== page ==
November 15, 2008

Holy Communion And The Vote

The South Carolina pastor who gave this post-election exhortation has made plenty of noise, and his diocese has rightly rebuked him publicly. But what makes things difficult is that Fr. Newman's claim is actually correct:

Voting for a pro-abortion politician when a plausible pro-life alternative exits constitutes material cooperation with intrinsic evil, and those Catholics who do so place themselves outside of the full communion of Christ’s Church and under the judgment of divine law. Persons in this condition should not receive Holy Communion until and unless they are reconciled to God in the Sacrament of Penance, lest they eat and drink their own condemnation.

But the assumption behind the statement is faulty. There was no "plausible pro-life alternative." Yes, there was an anti-abortion candidate, but just being anti-abortion doesn't make you pro-life. Being pro-life means holding up the life as the original value against everything that threatens it in the culture of death: abortion, capital punishment, pre-emptive war, structures of poverty, and disregard for the health of the creation. My implication, of course, is that neither of the two major candidates for president in this recent election lived up to these values enough to earn the label "pro-life." In fact, the only candidate I know of that seems to get it is Joe Schriner, a good Catholic by the way. I learned of him through a kind reader of this blog, and I have actually corresponded with him since. Give him your support in whatever he decides to do next with his campaigning.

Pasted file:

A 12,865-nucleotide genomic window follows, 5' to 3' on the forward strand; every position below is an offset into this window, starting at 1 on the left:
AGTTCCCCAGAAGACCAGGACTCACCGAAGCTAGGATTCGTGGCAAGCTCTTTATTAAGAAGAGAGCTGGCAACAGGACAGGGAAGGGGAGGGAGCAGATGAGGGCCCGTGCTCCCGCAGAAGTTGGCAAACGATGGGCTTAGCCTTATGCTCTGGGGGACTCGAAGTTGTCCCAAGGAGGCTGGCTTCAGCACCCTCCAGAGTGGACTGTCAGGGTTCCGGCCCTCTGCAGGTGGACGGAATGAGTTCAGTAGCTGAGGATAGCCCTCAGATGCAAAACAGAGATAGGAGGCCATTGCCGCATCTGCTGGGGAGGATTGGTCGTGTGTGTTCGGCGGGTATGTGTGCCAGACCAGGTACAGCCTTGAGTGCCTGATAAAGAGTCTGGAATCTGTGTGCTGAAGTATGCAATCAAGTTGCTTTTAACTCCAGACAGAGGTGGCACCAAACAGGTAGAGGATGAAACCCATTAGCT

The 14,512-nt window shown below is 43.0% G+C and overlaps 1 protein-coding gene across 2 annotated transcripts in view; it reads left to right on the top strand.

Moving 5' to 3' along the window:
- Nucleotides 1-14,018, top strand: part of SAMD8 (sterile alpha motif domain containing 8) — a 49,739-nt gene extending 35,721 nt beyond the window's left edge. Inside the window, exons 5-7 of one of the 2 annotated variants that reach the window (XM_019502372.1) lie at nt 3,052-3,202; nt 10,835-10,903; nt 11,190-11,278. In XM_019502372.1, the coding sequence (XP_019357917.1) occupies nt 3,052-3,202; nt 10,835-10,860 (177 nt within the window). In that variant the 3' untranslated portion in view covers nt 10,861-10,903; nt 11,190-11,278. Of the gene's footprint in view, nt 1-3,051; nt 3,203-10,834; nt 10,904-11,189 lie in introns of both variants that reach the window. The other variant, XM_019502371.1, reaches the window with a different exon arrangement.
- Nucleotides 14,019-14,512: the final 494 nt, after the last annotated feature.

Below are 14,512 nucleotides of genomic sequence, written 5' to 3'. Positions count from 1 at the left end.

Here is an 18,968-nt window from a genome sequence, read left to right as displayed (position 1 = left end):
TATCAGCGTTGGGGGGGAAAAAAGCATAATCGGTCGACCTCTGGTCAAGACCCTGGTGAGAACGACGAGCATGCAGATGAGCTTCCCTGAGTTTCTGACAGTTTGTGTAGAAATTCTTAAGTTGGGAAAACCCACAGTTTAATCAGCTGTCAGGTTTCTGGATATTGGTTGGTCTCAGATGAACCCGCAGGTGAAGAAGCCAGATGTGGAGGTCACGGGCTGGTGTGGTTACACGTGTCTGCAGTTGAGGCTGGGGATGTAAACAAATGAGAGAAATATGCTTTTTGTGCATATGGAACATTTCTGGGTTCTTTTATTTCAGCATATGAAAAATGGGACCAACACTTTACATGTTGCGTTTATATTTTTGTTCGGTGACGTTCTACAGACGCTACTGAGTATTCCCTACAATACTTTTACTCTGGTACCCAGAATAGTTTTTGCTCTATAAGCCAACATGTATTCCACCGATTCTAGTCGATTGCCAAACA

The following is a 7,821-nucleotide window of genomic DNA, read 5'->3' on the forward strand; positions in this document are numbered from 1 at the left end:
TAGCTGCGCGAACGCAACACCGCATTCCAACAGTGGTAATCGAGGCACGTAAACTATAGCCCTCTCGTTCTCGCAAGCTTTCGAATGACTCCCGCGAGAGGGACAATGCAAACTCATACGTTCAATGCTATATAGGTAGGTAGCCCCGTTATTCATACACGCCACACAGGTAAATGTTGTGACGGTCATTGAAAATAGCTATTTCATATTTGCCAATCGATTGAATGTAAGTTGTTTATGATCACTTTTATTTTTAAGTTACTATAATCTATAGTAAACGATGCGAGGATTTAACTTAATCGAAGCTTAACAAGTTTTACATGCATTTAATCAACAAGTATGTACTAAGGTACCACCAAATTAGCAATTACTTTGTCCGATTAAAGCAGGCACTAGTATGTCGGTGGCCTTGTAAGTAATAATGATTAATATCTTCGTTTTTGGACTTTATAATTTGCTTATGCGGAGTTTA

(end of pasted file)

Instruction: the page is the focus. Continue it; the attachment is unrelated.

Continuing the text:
We must pray for our president-elect's party that it might come to value the life of the unborn. We must all do our part to repent of all of our culture's sins against the sanctity of life, abortion especially. But we can't pretend that what secular politics calls "pro-life" is what is really implied by the term at its deepest Christian level, and we certainly can't let these compartmentalizations and oversimplifications into the Body of Christ.


Anonymous said...

You are absolutely right. Neither candidate is pro-life in the best sense of the word. I totatlly agree with the need to pray for this administration. I knew a Dominican Sister who always prayed for a conversion of hearts to end abortion. It makes alot of sense to me these days.

Brother Charles said...

Thanks, brother.

Matt G. said...

I agree completely. My "political" values have had quite a change of late, primarily because it has become increasingly difficult to make decisions independent of my faith. I ultimately did not vote for either of the major candidates, partly because I did not like either one of them and partly because I find that perpetuating the system that tends to silence more qualified candidates is unjust, I voted third party.
God Bless,

Brother Charles said...

it has become increasingly difficult to make decisions independent of my faith.

May it be so for us all!

Don said...